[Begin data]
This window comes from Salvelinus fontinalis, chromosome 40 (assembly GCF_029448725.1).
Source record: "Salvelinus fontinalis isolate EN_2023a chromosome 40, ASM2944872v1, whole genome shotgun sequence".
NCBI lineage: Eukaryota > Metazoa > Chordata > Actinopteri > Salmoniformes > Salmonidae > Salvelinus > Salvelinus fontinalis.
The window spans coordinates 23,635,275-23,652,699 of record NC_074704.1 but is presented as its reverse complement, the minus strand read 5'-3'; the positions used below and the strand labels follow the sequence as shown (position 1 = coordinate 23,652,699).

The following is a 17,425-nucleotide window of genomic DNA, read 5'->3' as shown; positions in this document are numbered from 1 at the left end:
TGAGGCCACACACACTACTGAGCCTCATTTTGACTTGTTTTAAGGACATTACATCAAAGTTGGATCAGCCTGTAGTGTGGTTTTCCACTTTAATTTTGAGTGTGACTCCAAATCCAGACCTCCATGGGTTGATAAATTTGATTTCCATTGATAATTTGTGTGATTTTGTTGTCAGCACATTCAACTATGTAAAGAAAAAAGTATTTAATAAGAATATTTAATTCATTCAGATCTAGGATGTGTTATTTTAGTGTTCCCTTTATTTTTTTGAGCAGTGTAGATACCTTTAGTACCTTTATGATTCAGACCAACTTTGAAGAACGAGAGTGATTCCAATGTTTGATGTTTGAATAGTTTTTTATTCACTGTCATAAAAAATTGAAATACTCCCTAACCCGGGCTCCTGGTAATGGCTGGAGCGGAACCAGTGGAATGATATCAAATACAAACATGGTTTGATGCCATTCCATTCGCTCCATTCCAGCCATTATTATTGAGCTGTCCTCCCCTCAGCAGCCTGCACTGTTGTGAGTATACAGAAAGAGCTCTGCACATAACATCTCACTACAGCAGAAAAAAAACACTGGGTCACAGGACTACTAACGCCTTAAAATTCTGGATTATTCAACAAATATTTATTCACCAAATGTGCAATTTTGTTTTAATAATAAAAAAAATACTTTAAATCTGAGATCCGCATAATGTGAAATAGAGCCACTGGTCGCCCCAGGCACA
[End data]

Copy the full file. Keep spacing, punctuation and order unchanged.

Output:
This window comes from Salvelinus fontinalis, chromosome 40 (assembly GCF_029448725.1).
Source record: "Salvelinus fontinalis isolate EN_2023a chromosome 40, ASM2944872v1, whole genome shotgun sequence".
NCBI lineage: Eukaryota > Metazoa > Chordata > Actinopteri > Salmoniformes > Salmonidae > Salvelinus > Salvelinus fontinalis.
The window spans coordinates 23,635,275-23,652,699 of record NC_074704.1 but is presented as its reverse complement, the minus strand read 5'-3'; the positions used below and the strand labels follow the sequence as shown (position 1 = coordinate 23,652,699).

The following is a 17,425-nucleotide window of genomic DNA, read 5'->3' as shown; positions in this document are numbered from 1 at the left end:
TGAGGCCACACACACTACTGAGCCTCATTTTGACTTGTTTTAAGGACATTACATCAAAGTTGGATCAGCCTGTAGTGTGGTTTTCCACTTTAATTTTGAGTGTGACTCCAAATCCAGACCTCCATGGGTTGATAAATTTGATTTCCATTGATAATTTGTGTGATTTTGTTGTCAGCACATTCAACTATGTAAAGAAAAAAGTATTTAATAAGAATATTTAATTCATTCAGATCTAGGATGTGTTATTTTAGTGTTCCCTTTATTTTTTTGAGCAGTGTAGATACCTTTAGTACCTTTATGATTCAGACCAACTTTGAAGAACGAGAGTGATTCCAATGTTTGATGTTTGAATAGTTTTTTATTCACTGTCATAAAAAATTGAAATACTCCCTAACCCGGGCTCCTGGTAATGGCTGGAGCGGAACCAGTGGAATGATATCAAATACAAACATGGTTTGATGCCATTCCATTCGCTCCATTCCAGCCATTATTATTGAGCTGTCCTCCCCTCAGCAGCCTGCACTGTTGTGAGTATACAGAAAGAGCTCTGCACATAACATCTCACTACAGCAGAAAAAAAACACTGGGTCACAGGACTACTAACGCCTTAAAATTCTGGATTATTCAACAAATATTTATTCACCAAATGTGCAATTTTGTTTTAATAATAAAAAAAATACTTTAAATCTGAGATCCGCATAATGTGAAATAGAGCCACTGGTCGCCCCAGGCACA